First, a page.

The Death of Russian Womanhood

Valentina Tereshkova, the first female Soviet cosmonaut – indeed, the first woman to go into space – recently celebrated her 70th birthday. In an interview, she stated her only wish: to fly to Mars, even with a one-way ticket. It was an implicit wish for a spectacular form of suicide, for a spectacularly prosaic reason: the loss, experienced by thousands of Russian women of her generation, of her life’s existential foundation.

Tereshkova’s generation, though it encompassed almost the entire era of Soviet rule, had been raised in the tradition of Russian womanhood. Much older than the Soviet regime, this tradition emphasizes a spirit of sacrifice – not just for loved ones, but also for great causes such as revolution, state, science, or art – that is deeply hostile to accumulation of money and material goods as the goal of life.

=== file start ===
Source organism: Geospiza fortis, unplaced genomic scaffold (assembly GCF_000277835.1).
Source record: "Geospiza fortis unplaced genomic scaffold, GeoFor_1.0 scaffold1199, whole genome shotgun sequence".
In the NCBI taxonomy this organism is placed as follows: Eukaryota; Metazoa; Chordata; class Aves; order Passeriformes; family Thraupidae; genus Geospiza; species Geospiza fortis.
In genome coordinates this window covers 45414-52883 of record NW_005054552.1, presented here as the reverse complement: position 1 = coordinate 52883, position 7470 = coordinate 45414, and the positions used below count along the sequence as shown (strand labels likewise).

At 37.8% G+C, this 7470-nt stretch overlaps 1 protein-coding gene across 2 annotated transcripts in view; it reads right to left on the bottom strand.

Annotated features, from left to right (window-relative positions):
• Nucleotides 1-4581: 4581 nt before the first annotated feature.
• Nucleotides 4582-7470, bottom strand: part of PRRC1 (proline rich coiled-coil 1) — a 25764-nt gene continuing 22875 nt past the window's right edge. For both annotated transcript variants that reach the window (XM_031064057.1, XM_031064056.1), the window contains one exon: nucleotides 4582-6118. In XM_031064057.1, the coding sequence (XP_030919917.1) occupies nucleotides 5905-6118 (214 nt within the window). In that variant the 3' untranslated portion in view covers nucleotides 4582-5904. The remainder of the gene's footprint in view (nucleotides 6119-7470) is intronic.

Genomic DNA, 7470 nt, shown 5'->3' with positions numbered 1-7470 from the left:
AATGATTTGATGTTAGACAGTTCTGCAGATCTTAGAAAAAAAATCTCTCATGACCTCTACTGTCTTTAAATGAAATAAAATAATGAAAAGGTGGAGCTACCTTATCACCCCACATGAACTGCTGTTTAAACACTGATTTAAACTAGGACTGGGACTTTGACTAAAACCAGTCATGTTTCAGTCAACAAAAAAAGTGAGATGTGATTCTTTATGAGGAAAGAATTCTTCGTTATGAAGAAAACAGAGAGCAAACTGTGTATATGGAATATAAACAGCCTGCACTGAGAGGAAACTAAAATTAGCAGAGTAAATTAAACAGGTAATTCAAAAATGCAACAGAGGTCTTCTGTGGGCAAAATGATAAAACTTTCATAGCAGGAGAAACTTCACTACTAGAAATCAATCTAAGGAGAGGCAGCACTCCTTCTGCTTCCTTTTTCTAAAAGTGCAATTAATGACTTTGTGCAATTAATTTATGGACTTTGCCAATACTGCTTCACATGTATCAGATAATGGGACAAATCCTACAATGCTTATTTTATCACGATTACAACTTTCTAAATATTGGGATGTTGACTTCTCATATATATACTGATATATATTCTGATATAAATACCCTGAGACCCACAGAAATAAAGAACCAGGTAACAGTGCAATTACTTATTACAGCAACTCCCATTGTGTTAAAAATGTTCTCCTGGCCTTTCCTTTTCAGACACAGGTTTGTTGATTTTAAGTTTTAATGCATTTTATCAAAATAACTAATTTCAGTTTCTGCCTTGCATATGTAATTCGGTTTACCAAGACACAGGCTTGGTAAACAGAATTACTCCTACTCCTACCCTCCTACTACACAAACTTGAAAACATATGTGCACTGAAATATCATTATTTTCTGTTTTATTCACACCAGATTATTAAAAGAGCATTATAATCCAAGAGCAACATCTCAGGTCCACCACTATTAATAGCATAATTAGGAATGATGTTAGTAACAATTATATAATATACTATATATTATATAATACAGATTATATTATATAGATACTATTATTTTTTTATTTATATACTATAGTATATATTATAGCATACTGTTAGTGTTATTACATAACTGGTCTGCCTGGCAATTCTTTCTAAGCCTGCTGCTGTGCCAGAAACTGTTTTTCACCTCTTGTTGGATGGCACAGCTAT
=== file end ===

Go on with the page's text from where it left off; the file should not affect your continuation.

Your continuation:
After “perestroika” and the 1991 collapse of the USSR, these women did not change their lives and attitudes. They did not curse what they had glorified in the past and embrace what they had once condemned. They did not participate in “privatization” of state property or enter show business to make money.

These women – and Tereshkova is undoubtedly among them – were shocked by the changes they saw before them. Indeed, probably more horrifying to them than the collapse of the Soviet regime was the rampant prostitution of daily life, for it negated the meaning of Russia and of Russian womanhood.